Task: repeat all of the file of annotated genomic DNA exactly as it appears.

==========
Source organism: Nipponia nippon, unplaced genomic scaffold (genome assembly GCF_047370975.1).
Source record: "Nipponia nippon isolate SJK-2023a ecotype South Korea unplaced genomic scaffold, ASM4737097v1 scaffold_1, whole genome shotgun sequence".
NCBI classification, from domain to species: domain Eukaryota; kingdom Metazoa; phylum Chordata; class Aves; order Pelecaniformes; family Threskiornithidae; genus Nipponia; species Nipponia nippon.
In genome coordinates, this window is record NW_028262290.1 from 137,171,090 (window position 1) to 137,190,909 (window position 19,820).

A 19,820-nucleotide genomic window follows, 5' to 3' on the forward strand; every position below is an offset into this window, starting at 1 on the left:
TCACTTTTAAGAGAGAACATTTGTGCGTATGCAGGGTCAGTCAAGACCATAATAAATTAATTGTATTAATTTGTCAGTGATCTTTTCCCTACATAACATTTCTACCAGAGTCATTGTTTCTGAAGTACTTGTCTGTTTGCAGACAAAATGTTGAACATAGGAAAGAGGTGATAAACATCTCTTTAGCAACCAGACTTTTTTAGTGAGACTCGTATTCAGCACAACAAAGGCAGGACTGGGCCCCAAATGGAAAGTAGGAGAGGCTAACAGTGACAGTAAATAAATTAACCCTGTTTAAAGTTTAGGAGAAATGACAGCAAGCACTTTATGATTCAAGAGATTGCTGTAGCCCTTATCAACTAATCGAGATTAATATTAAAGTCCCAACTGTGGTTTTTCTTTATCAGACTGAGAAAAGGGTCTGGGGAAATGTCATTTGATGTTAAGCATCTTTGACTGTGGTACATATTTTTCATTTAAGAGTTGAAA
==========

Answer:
Source organism: Nipponia nippon, unplaced genomic scaffold (genome assembly GCF_047370975.1).
Source record: "Nipponia nippon isolate SJK-2023a ecotype South Korea unplaced genomic scaffold, ASM4737097v1 scaffold_1, whole genome shotgun sequence".
NCBI classification, from domain to species: domain Eukaryota; kingdom Metazoa; phylum Chordata; class Aves; order Pelecaniformes; family Threskiornithidae; genus Nipponia; species Nipponia nippon.
In genome coordinates, this window is record NW_028262290.1 from 137,171,090 (window position 1) to 137,190,909 (window position 19,820).

A 19,820-nucleotide genomic window follows, 5' to 3' on the forward strand; every position below is an offset into this window, starting at 1 on the left:
TCACTTTTAAGAGAGAACATTTGTGCGTATGCAGGGTCAGTCAAGACCATAATAAATTAATTGTATTAATTTGTCAGTGATCTTTTCCCTACATAACATTTCTACCAGAGTCATTGTTTCTGAAGTACTTGTCTGTTTGCAGACAAAATGTTGAACATAGGAAAGAGGTGATAAACATCTCTTTAGCAACCAGACTTTTTTAGTGAGACTCGTATTCAGCACAACAAAGGCAGGACTGGGCCCCAAATGGAAAGTAGGAGAGGCTAACAGTGACAGTAAATAAATTAACCCTGTTTAAAGTTTAGGAGAAATGACAGCAAGCACTTTATGATTCAAGAGATTGCTGTAGCCCTTATCAACTAATCGAGATTAATATTAAAGTCCCAACTGTGGTTTTTCTTTATCAGACTGAGAAAAGGGTCTGGGGAAATGTCATTTGATGTTAAGCATCTTTGACTGTGGTACATATTTTTCATTTAAGAGTTGAAA